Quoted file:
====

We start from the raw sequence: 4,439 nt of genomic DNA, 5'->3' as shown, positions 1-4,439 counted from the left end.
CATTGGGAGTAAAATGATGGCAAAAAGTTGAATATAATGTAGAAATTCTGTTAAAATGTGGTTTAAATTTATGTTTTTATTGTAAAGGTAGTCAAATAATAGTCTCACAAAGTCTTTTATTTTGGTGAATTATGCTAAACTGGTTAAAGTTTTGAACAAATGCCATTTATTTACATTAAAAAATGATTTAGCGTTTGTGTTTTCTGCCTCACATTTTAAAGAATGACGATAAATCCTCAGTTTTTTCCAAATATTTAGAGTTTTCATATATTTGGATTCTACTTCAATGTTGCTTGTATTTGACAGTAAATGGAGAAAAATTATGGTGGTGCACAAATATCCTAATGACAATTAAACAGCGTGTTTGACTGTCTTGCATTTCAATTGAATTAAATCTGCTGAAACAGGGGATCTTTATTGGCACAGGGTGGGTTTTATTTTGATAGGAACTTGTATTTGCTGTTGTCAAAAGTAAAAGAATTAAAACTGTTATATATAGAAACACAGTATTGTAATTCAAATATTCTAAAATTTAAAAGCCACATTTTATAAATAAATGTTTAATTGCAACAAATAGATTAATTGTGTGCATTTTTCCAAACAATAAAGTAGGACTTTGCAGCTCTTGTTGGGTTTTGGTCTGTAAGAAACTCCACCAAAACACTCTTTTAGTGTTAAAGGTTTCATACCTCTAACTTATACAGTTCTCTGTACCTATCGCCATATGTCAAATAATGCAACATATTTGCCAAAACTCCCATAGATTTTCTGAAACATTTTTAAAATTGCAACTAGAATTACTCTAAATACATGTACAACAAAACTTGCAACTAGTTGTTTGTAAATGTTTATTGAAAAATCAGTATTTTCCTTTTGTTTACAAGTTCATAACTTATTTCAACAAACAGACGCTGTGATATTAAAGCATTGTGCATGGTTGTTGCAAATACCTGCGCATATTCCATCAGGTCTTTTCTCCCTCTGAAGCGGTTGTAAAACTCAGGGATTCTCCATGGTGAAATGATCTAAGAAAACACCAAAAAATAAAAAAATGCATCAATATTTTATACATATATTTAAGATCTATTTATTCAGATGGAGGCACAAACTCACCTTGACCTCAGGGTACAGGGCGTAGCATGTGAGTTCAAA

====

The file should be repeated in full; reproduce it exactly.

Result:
We start from the raw sequence: 4,439 nt of genomic DNA, 5'->3' as shown, positions 1-4,439 counted from the left end.
CATTGGGAGTAAAATGATGGCAAAAAGTTGAATATAATGTAGAAATTCTGTTAAAATGTGGTTTAAATTTATGTTTTTATTGTAAAGGTAGTCAAATAATAGTCTCACAAAGTCTTTTATTTTGGTGAATTATGCTAAACTGGTTAAAGTTTTGAACAAATGCCATTTATTTACATTAAAAAATGATTTAGCGTTTGTGTTTTCTGCCTCACATTTTAAAGAATGACGATAAATCCTCAGTTTTTTCCAAATATTTAGAGTTTTCATATATTTGGATTCTACTTCAATGTTGCTTGTATTTGACAGTAAATGGAGAAAAATTATGGTGGTGCACAAATATCCTAATGACAATTAAACAGCGTGTTTGACTGTCTTGCATTTCAATTGAATTAAATCTGCTGAAACAGGGGATCTTTATTGGCACAGGGTGGGTTTTATTTTGATAGGAACTTGTATTTGCTGTTGTCAAAAGTAAAAGAATTAAAACTGTTATATATAGAAACACAGTATTGTAATTCAAATATTCTAAAATTTAAAAGCCACATTTTATAAATAAATGTTTAATTGCAACAAATAGATTAATTGTGTGCATTTTTCCAAACAATAAAGTAGGACTTTGCAGCTCTTGTTGGGTTTTGGTCTGTAAGAAACTCCACCAAAACACTCTTTTAGTGTTAAAGGTTTCATACCTCTAACTTATACAGTTCTCTGTACCTATCGCCATATGTCAAATAATGCAACATATTTGCCAAAACTCCCATAGATTTTCTGAAACATTTTTAAAATTGCAACTAGAATTACTCTAAATACATGTACAACAAAACTTGCAACTAGTTGTTTGTAAATGTTTATTGAAAAATCAGTATTTTCCTTTTGTTTACAAGTTCATAACTTATTTCAACAAACAGACGCTGTGATATTAAAGCATTGTGCATGGTTGTTGCAAATACCTGCGCATATTCCATCAGGTCTTTTCTCCCTCTGAAGCGGTTGTAAAACTCAGGGATTCTCCATGGTGAAATGATCTAAGAAAACACCAAAAAATAAAAAAATGCATCAATATTTTATACATATATTTAAGATCTATTTATTCAGATGGAGGCACAAACTCACCTTGACCTCAGGGTACAGGGCGTAGCATGTGAGTTCAAA